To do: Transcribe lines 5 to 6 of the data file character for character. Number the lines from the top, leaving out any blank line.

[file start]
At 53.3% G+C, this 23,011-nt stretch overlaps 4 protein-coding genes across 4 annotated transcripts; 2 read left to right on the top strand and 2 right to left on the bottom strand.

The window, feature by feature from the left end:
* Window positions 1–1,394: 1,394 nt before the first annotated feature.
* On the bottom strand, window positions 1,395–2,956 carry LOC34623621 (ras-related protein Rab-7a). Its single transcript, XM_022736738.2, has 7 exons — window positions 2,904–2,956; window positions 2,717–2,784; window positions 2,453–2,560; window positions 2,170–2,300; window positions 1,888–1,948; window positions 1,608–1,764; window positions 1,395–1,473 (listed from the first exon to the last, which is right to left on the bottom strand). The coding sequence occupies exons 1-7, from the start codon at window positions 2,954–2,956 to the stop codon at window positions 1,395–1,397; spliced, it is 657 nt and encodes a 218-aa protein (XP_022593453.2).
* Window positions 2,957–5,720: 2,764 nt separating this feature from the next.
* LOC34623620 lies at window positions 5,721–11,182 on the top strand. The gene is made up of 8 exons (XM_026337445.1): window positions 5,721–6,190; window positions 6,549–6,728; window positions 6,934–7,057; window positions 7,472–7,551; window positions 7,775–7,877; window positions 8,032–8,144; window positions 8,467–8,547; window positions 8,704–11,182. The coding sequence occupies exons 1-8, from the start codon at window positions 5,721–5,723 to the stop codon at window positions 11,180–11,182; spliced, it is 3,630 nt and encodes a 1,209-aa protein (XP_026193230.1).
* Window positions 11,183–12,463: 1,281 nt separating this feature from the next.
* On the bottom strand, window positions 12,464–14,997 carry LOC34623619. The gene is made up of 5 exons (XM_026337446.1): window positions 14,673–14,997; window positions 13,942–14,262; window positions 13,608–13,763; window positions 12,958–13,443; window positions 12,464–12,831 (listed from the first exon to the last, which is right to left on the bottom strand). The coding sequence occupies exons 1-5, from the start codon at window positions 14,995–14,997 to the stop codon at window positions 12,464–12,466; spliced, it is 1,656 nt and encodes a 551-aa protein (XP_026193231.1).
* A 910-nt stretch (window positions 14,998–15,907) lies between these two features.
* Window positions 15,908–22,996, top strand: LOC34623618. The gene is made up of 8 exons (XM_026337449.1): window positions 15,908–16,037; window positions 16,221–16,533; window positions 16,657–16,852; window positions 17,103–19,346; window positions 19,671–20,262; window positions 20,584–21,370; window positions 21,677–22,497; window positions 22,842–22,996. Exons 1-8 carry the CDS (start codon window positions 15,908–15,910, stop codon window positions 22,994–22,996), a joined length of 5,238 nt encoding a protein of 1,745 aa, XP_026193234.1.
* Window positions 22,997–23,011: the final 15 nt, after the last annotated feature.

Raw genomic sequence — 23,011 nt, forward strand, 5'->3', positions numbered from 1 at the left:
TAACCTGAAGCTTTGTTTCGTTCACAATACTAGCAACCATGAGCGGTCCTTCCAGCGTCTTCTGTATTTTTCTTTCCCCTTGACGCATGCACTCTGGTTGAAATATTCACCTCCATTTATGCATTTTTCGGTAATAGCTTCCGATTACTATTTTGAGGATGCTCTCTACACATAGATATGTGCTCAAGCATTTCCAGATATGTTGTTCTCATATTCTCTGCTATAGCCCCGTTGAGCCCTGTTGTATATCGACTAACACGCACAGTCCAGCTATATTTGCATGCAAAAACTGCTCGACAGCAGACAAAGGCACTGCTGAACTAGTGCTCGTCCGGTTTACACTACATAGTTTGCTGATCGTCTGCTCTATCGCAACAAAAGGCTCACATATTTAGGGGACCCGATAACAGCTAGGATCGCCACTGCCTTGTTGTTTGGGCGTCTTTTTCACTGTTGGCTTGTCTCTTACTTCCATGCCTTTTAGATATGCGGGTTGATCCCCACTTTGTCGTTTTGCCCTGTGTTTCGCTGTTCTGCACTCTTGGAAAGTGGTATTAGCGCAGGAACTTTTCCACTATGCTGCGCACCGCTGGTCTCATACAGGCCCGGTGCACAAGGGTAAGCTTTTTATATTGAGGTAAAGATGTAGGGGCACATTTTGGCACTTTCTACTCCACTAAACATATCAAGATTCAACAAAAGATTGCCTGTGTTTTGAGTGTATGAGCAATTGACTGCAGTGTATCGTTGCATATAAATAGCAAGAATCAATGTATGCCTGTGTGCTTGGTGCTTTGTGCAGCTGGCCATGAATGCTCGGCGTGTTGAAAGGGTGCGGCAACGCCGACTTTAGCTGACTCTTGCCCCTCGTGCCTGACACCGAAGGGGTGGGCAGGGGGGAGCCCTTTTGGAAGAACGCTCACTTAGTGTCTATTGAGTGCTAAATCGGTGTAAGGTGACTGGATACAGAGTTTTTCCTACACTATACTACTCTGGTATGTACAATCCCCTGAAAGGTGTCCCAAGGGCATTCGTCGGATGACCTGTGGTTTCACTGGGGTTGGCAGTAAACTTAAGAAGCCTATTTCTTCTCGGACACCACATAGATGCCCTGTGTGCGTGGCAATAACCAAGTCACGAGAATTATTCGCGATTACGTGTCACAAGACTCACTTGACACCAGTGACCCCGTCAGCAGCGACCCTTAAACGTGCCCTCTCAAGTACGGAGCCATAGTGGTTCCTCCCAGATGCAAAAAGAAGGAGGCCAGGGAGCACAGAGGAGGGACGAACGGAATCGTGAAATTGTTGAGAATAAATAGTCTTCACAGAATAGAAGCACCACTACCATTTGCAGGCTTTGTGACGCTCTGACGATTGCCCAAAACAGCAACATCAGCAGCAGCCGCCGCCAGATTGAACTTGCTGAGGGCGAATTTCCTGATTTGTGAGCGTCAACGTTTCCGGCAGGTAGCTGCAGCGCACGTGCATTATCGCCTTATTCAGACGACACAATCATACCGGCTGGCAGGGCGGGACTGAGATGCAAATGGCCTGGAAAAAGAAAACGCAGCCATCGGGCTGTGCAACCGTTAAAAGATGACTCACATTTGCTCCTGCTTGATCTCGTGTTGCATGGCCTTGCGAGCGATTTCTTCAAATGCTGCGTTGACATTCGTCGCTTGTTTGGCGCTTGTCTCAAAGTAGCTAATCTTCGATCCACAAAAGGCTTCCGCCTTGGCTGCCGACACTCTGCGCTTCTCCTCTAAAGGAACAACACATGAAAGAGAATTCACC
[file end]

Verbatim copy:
* Window positions 2,957–5,720: 2,764 nt separating this feature from the next.
* LOC34623620 lies at window positions 5,721–11,182 on the top strand. The gene is made up of 8 exons (XM_026337445.1): window positions 5,721–6,190; window positions 6,549–6,728; window positions 6,934–7,057; window positions 7,472–7,551; window positions 7,775–7,877; window positions 8,032–8,144; window positions 8,467–8,547; window positions 8,704–11,182. The coding sequence occupies exons 1-8, from the start codon at window positions 5,721–5,723 to the stop codon at window positions 11,180–11,182; spliced, it is 3,630 nt and encodes a 1,209-aa protein (XP_026193230.1).